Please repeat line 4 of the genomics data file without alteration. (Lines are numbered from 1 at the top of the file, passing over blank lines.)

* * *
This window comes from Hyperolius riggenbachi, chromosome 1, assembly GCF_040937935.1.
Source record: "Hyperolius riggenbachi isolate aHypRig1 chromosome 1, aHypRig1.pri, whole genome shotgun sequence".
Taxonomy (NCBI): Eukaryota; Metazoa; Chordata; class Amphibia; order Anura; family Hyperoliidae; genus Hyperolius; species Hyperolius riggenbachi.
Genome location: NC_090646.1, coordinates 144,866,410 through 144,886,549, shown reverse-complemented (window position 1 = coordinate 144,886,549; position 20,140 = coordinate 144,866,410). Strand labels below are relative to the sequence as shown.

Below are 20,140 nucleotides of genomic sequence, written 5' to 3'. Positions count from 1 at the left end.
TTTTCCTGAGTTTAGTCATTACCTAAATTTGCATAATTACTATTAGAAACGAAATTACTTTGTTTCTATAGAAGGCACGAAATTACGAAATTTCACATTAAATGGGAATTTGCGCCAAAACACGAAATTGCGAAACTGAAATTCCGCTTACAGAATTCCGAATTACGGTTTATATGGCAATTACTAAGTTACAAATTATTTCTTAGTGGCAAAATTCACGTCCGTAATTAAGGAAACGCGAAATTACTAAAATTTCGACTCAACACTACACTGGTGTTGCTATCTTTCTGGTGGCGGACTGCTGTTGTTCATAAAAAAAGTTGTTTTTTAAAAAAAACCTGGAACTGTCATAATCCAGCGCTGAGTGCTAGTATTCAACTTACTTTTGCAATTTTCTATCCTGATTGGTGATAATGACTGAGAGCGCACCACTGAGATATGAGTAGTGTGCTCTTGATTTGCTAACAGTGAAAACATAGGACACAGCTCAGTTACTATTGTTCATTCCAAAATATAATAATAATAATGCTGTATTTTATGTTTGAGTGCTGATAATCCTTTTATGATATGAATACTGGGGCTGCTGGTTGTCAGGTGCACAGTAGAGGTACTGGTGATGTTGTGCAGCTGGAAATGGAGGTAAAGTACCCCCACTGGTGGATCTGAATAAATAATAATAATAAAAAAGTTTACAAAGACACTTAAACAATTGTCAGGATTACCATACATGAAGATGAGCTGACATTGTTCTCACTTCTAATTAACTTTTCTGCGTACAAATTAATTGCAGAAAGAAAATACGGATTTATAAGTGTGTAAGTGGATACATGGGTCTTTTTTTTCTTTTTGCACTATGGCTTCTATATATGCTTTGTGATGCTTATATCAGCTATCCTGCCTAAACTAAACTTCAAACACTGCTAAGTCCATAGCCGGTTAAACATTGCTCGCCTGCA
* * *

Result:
Genome location: NC_090646.1, coordinates 144,866,410 through 144,886,549, shown reverse-complemented (window position 1 = coordinate 144,886,549; position 20,140 = coordinate 144,866,410). Strand labels below are relative to the sequence as shown.